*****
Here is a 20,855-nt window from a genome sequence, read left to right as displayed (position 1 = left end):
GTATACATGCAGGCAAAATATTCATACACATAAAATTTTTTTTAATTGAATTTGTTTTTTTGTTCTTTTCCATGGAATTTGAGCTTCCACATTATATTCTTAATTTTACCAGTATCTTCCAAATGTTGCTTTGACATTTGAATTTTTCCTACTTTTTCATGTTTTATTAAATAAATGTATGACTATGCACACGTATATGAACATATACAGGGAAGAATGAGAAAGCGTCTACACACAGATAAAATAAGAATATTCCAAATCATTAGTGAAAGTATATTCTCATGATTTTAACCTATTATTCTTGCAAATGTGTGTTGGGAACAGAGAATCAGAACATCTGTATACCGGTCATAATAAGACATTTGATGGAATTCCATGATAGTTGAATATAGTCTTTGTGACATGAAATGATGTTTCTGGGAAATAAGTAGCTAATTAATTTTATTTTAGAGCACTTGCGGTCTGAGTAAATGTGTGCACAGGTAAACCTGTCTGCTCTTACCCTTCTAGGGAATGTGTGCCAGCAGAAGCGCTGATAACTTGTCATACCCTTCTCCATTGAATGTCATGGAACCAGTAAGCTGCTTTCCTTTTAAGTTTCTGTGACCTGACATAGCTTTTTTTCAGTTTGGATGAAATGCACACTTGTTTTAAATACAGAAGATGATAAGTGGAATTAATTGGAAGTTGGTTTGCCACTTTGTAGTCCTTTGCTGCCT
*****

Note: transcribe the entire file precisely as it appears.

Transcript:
Here is a 20,855-nt window from a genome sequence, read left to right as displayed (position 1 = left end):
GTATACATGCAGGCAAAATATTCATACACATAAAATTTTTTTTAATTGAATTTGTTTTTTTGTTCTTTTCCATGGAATTTGAGCTTCCACATTATATTCTTAATTTTACCAGTATCTTCCAAATGTTGCTTTGACATTTGAATTTTTCCTACTTTTTCATGTTTTATTAAATAAATGTATGACTATGCACACGTATATGAACATATACAGGGAAGAATGAGAAAGCGTCTACACACAGATAAAATAAGAATATTCCAAATCATTAGTGAAAGTATATTCTCATGATTTTAACCTATTATTCTTGCAAATGTGTGTTGGGAACAGAGAATCAGAACATCTGTATACCGGTCATAATAAGACATTTGATGGAATTCCATGATAGTTGAATATAGTCTTTGTGACATGAAATGATGTTTCTGGGAAATAAGTAGCTAATTAATTTTATTTTAGAGCACTTGCGGTCTGAGTAAATGTGTGCACAGGTAAACCTGTCTGCTCTTACCCTTCTAGGGAATGTGTGCCAGCAGAAGCGCTGATAACTTGTCATACCCTTCTCCATTGAATGTCATGGAACCAGTAAGCTGCTTTCCTTTTAAGTTTCTGTGACCTGACATAGCTTTTTTTCAGTTTGGATGAAATGCACACTTGTTTTAAATACAGAAGATGATAAGTGGAATTAATTGGAAGTTGGTTTGCCACTTTGTAGTCCTTTGCTGCCT